Before we left Prague the salt flats of Salar de Uyuni in Bolivia was one of the destinations on our trip I was most looking forward to. I’d marvelled at other travellers descriptions and photos of the perfectly flat plain filled with sparkling hexagonal crystal white salt tiles.
In Sucre we’d met our fellow overlanders Michael and Natasha (Swiss Land rover drivers) and Max and Tanya with their young children Clara and Robert (German Bremach drivers) again and as we were all heading to the salt flats on the same time we asked if we could join up with them. Steve’s main concern was that we’d break through the salt crust, this can be a real issue at different times of the year. We’d heard some horror stories about other overlanders breaking through and being stuck in up to the axles. It is so remote that it would be a major headache to get help if you couldn’t get yourself out. We met up with them in the dusty town of Uyuni just a few kilometres from the flats, ready for the next day. As we were wandering around town we saw a camper van we recognised well, it was the Tioga our French friends Carine, Andreas and family had been travelling in. This time though it had a new family in it, the French family are sadly heading home soon and they’d sold it a few days before to an Austrian family. We introduced ourselves to Christophe, Astrid, Eo and Linus, as they were also heading onto the flats the next day we decided to go all together.
Not wanting to sleep on the street in town we tried to head the short distance out of town to the “train cemetery” in convoy in the dark after excellent pizza. We couldn’t find the right dusty desert track, so parked up in a circle for the night. We awoke to find ourselves in the middle of a rubbish dump in the desert but quite close to the cemetery. It is where Bolivian Railways has dumped a whole load of rusting steam trains. We drove over and both adults and children alike had great fun playing on the old trains.
After getting the undersides of the four vehicles sprayed with a thin layer of oil to protect them from the salt we headed north towards the flats. Luckily as it was in the middle of the dry season the salt was hard and easy to drive on. There are lots of land cruisers that come out onto the flats as part of tours, so you could see their tracks which made it easier to stay on the thicker parts. The day was cloudy and overcast and as the edges of the flats are more brown coloured. I was initially a little underwhelmed, where was the sparkling crystals I had dreamt of seeing. After a look round an abandoned salt hotel, we drove to Isla Incahuasi and parked up for the night. Lots of the tours visit the islands during the day but it was beautifully quiet at night. I awoke early to see a perfectly clear sky lit up by a full moon, it was stunning.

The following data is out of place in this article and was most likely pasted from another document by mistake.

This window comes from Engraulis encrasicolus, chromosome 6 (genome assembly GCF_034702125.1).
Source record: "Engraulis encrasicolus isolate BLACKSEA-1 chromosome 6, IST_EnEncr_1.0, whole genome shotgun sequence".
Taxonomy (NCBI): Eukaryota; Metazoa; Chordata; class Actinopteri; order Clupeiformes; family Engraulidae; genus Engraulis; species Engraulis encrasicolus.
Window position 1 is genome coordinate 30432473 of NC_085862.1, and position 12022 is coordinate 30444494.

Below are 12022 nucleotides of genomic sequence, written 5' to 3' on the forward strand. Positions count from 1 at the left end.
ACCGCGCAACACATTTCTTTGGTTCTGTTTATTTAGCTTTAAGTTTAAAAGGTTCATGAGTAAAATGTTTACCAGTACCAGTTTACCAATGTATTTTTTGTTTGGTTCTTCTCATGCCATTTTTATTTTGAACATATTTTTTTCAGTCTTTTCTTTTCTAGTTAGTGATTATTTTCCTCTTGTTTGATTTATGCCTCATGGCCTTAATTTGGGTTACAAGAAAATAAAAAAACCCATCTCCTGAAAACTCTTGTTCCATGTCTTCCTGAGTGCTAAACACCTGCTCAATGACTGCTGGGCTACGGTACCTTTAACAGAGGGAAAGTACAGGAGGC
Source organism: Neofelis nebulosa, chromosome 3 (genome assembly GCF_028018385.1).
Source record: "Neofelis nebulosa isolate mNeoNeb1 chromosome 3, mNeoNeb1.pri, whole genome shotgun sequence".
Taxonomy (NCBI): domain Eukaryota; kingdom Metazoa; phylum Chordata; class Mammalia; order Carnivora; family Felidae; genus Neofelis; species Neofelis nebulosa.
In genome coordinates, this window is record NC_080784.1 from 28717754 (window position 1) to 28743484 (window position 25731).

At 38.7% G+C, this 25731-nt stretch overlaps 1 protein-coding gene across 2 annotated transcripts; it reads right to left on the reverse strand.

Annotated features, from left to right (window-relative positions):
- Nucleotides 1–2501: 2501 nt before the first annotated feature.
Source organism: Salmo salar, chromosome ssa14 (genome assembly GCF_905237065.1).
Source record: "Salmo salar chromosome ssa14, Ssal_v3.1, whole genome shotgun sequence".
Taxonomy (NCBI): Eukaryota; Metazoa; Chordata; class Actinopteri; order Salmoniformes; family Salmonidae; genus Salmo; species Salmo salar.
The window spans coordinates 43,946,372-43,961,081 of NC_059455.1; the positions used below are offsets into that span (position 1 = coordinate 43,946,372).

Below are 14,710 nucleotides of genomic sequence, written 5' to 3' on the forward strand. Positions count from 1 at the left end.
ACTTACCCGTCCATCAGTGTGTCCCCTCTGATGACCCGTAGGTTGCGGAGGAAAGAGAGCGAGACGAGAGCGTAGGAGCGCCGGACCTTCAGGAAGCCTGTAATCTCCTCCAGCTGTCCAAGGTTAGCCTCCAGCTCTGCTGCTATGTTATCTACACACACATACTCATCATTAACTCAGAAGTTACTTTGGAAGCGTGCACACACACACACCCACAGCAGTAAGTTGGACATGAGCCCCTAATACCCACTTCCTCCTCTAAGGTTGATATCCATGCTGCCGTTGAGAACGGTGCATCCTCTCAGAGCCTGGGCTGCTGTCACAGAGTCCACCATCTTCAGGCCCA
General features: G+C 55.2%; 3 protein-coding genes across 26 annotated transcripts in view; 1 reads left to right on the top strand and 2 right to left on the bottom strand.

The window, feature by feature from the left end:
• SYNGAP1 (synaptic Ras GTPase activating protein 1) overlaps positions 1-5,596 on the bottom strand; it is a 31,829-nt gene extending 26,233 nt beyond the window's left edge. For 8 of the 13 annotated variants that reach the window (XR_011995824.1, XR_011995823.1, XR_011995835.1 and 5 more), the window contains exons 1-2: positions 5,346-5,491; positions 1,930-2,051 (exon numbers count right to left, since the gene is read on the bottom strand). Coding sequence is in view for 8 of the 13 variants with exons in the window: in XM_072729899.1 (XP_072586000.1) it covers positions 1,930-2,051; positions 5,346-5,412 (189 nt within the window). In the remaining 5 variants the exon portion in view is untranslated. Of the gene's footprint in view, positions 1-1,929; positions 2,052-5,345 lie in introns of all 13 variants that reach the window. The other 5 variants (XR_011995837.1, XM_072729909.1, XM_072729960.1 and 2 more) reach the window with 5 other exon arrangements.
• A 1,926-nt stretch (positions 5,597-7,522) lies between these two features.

As the sun rose and the sky turned azure blue, the Salar de Uyuni lived up to its reputation of being one of the most beautiful places on Earth.
We drove further into the Salar to Isla Pescador, where almost no one visits and parked up for in a beautiful spot. Not too close to the island though, as that is where the salt is thinnest. The six children spent most of the day “mining” for salt in shallow caves on the edge of the islands. We all joined together to celebrate Natasha’s birthday with fondu and cake before the sun set and the temperature dropped to an icy minus 5°C.
The white background of the flats gives a perfect background to take lots of silly photos playing with the lack of perspective.
The so named South-west circuit of Bolivia is just outside the Salar and is known as one of the most spectacular drives in South America but the going is really tough. We waved goodbye to the Austrians as the Tioga isn’t made for off-road driving. Remote, wiggling between high volcanos the rough sandy track passes flamingo studded lakes and weird shaped rock forms. The “roads” were some of the worst we’ve come across, with rocky patches, sand and Steve’s personal favourite: bone shaking corrugations that rattled the truck so hard it seemed remarkable that it was in one piece when we stop. Most of it was though high altitude flat valleys but there were quite a few climbs an narrow, rock strewn paths. All of this between 4000 and 5000m high.